The RNTCP guidelines on contact screening are heeded mostly in the breach.
About 5,500 of over 76,000 children tested in nine Indian cities have been diagnosed with tuberculosis, 9% of them with multidrug-resistant TB (MDR-TB), highlighting the silent spread of the disease. Though the actual prevalence of MDR-TB among children in India is not known, the results from a limited number of children tested in this sample, under the Revised National TB Control Programme (RNTCP), is worrying.
According to a 2015 study, of the over 600 children who had tested positive for TB in four cities, about 10% showed resistance to rifampicin, a first-line drug. Since the incidence of TB among children is a reflection of the prevalence of the disease in the community at large, the high prevalence of both drug-sensitive TB and drug-resistant TB in children from these nine cities is a grim reminder of the failure of the health-care system to diagnose the disease early enough in adults and start them on treatment.
Very often, children who test positive for TB have been in close contact with adults with the disease in the same household. With up to a couple of months’ delay in diagnosing the disease being the norm, there is a continuing threat of TB spreading among household contacts and in the larger community.
In line with World Health Organisation guidelines, the RNTCP requires all household contacts, particularly children, of a newly diagnosed pulmonary TB patient to be tested and started on treatment if needed. Children below six years of age in the household of a newly diagnosed patient are required to be given the drug isoniazid as a prophylactic even when they do not have the disease.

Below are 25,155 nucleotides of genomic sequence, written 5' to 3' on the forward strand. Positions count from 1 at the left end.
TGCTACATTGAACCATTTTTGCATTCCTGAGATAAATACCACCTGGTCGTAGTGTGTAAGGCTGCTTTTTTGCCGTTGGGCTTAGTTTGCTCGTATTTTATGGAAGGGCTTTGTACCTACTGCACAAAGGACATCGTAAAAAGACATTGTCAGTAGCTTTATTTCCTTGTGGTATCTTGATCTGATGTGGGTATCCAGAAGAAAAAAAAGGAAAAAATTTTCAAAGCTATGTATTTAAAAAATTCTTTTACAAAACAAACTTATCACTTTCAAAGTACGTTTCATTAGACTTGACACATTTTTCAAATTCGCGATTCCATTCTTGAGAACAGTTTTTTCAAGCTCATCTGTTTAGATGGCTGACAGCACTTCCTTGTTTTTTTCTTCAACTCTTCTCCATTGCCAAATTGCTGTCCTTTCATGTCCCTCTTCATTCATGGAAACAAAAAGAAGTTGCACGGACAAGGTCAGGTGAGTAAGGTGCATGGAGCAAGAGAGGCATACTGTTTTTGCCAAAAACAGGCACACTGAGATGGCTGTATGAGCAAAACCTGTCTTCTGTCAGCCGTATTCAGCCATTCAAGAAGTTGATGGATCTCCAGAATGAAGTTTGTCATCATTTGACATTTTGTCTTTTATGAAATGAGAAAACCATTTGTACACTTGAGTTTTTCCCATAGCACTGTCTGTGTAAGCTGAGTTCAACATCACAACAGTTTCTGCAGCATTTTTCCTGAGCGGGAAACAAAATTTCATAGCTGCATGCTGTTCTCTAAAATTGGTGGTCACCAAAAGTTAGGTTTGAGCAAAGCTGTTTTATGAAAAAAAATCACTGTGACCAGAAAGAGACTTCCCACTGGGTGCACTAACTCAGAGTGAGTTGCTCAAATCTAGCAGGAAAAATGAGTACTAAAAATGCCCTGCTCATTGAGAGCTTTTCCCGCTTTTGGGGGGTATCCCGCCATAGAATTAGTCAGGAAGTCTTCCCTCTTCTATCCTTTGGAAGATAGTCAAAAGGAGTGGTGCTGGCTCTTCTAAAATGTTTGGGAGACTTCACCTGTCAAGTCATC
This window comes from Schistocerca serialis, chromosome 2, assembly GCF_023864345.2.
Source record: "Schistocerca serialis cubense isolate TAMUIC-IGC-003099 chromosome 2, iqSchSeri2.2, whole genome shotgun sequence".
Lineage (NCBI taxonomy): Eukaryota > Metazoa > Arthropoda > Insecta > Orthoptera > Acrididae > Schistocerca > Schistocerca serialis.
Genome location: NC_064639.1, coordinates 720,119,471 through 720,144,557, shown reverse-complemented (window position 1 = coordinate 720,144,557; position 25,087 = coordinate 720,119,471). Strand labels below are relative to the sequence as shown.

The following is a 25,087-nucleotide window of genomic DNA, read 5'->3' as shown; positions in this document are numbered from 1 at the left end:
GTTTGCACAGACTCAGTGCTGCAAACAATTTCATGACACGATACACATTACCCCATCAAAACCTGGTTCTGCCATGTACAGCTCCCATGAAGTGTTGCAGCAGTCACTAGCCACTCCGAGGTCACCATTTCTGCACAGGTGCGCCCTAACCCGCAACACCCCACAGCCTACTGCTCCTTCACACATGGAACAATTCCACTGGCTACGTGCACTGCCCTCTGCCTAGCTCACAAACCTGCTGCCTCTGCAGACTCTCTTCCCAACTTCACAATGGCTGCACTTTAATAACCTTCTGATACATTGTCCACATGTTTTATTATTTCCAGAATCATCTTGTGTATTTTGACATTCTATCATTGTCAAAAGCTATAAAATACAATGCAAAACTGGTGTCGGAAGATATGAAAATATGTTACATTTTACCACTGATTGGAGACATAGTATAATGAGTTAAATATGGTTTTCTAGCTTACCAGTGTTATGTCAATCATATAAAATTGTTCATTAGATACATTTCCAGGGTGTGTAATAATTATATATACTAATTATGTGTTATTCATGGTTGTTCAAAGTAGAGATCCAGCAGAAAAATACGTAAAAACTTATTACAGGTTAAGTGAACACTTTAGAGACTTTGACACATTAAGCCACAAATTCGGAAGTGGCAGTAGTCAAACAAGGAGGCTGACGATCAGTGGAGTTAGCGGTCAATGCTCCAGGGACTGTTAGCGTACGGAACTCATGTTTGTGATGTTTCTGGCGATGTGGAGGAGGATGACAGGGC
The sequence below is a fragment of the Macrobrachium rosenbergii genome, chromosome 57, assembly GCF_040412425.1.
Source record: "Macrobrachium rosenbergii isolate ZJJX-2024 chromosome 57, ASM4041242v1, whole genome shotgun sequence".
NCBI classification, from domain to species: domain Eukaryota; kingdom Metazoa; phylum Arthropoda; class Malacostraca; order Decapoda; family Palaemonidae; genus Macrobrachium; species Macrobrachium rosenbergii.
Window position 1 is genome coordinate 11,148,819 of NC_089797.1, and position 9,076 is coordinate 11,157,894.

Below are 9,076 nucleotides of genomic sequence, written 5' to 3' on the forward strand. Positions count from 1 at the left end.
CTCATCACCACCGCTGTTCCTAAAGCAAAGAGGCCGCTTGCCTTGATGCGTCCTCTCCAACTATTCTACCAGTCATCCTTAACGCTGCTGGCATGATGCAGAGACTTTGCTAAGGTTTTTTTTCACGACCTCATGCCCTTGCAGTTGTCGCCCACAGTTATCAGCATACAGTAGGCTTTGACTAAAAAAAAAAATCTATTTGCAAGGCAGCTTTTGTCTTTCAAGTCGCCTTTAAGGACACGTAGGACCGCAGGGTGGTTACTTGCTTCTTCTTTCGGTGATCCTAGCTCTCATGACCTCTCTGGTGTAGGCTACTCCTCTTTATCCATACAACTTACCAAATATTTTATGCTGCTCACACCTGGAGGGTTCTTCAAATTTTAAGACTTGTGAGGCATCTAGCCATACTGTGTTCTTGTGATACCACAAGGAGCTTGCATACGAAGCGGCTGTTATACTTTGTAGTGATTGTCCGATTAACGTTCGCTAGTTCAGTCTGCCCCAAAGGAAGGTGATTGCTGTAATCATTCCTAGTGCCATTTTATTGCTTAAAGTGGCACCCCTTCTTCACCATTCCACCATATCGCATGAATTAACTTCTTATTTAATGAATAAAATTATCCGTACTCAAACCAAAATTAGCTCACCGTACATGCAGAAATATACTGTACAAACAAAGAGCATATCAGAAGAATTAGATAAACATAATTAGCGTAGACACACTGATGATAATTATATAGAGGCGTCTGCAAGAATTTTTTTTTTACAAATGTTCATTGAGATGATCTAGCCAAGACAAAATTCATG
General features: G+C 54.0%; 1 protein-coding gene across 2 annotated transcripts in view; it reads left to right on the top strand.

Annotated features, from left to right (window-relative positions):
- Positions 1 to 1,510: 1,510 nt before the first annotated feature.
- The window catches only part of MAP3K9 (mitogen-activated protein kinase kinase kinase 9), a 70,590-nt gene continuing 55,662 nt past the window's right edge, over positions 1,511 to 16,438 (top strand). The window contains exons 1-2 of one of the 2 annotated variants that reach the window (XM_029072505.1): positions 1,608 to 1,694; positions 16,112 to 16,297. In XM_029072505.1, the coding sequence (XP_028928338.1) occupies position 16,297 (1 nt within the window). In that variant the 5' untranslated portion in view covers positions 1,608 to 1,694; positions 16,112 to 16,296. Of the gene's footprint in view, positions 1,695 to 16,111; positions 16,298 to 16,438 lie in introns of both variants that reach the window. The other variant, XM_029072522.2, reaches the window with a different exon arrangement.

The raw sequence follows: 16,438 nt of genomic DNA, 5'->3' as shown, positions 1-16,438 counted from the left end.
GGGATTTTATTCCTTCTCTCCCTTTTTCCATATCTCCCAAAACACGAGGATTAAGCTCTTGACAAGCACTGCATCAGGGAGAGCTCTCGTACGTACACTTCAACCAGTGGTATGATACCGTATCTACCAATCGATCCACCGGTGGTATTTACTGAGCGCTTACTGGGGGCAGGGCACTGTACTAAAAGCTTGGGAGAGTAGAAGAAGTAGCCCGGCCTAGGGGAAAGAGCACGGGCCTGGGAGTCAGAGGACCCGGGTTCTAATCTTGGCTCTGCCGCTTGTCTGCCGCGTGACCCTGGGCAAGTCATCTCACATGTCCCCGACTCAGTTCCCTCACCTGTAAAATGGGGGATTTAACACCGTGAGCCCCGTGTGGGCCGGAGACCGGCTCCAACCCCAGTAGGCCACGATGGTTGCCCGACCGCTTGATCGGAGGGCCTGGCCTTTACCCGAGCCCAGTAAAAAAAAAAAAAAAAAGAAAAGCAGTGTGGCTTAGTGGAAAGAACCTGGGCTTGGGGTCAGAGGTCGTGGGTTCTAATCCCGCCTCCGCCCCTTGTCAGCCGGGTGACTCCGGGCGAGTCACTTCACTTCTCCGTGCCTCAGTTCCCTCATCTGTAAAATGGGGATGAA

A proactive approach to testing helps in early and correct diagnosis of all contacts and in cutting the transmission chain. Unfortunately, as several studies have shown, the RNTCP guidelines on contact screening are heeded mostly in the breach. The results from this limited study should now compel the government to take up contact screening more urgently.
In 2010, WHO had revised the dosage of certain TB drugs for children. Fixed-dose combination (FDC) drugs that take into account the revised dosages for children were finally made available in late 2015. The FDCs are meant for treating children with drug-susceptible TB and cannot be used to treat children who require second-line drugs or who have MDR-TB. After more than a year’s delay, a few months ago India finally introduced FDCs in six States. The remaining States will be covered by the end of this year. Adherence to treatment will improve, and correct dosage for children weighing less than 25 kg will become easier when child-friendly FDCs become available throughout the country.
Using the Xpert molecular diagnostic test to screen children with TB is a positive step and should be welcomed, but all the diagnosed children should be guaranteed paediatric FDCs. It would be unethical to deny them this lifeline.